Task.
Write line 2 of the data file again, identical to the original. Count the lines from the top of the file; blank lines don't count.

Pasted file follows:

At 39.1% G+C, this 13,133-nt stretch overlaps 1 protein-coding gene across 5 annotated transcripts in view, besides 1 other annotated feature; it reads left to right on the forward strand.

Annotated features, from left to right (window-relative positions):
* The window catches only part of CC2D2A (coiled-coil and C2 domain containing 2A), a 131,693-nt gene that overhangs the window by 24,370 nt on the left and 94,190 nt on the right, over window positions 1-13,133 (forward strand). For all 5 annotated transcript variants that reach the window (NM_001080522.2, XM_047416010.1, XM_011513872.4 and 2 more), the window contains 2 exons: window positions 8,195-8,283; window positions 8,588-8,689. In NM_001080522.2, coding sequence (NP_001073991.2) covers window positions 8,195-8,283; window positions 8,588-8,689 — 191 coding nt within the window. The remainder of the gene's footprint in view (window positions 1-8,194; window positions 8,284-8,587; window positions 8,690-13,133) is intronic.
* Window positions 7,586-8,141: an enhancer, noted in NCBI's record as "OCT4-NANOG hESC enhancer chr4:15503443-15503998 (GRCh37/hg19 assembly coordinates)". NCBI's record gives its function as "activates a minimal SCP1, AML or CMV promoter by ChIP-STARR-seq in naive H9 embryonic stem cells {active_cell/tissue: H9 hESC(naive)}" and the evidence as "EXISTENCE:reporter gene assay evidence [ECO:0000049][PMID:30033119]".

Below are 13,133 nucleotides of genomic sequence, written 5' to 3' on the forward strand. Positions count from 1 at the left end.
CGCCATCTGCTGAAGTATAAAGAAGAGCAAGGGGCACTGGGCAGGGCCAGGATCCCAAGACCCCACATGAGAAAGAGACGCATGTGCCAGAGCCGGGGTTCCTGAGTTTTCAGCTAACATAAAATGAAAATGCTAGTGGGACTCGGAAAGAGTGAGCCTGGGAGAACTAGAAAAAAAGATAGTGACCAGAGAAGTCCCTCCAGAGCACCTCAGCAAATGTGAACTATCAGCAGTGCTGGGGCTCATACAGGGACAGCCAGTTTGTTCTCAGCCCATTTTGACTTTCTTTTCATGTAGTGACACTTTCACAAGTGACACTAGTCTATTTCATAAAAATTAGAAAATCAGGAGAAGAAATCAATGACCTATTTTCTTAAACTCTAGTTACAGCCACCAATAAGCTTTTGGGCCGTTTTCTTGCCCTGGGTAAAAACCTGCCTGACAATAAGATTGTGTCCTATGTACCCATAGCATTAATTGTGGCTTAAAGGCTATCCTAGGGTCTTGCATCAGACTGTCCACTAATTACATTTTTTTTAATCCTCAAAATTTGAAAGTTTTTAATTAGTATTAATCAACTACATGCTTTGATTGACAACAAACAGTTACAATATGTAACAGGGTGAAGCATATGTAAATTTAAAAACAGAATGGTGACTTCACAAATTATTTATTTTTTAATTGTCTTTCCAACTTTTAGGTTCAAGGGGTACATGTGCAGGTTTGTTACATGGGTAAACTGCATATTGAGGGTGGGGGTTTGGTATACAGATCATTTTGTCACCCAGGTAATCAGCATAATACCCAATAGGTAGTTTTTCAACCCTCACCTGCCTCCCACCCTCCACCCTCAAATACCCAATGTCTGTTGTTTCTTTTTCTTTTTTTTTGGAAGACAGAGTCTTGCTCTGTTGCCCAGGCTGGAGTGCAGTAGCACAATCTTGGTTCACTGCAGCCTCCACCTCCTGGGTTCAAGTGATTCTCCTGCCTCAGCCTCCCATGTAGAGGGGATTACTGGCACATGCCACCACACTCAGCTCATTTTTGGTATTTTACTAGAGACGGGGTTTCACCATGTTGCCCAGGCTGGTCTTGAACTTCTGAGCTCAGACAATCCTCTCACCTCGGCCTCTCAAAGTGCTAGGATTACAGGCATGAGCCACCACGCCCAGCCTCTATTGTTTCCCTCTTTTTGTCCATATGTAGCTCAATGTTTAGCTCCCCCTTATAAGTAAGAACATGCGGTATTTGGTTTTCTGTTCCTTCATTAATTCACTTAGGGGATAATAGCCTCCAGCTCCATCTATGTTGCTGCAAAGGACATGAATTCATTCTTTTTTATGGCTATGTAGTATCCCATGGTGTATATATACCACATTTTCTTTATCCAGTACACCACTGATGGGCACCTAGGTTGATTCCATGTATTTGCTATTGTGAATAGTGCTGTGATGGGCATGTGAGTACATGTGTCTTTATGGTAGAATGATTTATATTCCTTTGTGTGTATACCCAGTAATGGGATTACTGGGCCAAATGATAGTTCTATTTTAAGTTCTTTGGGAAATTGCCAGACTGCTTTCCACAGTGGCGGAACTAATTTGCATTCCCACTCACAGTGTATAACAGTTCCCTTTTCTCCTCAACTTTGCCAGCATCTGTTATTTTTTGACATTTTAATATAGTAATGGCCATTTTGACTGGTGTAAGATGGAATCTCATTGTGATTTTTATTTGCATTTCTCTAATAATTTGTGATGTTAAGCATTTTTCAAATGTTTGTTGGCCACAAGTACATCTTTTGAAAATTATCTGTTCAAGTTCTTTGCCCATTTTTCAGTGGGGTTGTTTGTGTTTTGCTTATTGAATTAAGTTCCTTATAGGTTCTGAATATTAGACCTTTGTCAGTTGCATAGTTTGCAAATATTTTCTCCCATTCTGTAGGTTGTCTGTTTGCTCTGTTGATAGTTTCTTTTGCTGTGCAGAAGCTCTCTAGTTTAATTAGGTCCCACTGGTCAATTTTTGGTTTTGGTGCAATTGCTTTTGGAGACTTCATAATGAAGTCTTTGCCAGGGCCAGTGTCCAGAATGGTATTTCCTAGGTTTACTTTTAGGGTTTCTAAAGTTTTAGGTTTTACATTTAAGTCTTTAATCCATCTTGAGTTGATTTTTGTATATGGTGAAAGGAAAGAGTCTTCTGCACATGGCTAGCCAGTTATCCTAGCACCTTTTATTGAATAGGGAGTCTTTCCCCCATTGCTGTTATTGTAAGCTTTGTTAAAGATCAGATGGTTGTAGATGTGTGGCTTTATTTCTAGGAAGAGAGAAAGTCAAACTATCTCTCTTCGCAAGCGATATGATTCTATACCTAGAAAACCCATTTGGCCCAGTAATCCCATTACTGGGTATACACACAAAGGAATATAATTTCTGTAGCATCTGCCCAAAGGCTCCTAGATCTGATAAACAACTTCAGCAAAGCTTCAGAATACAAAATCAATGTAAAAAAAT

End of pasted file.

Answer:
Annotated features, from left to right (window-relative positions):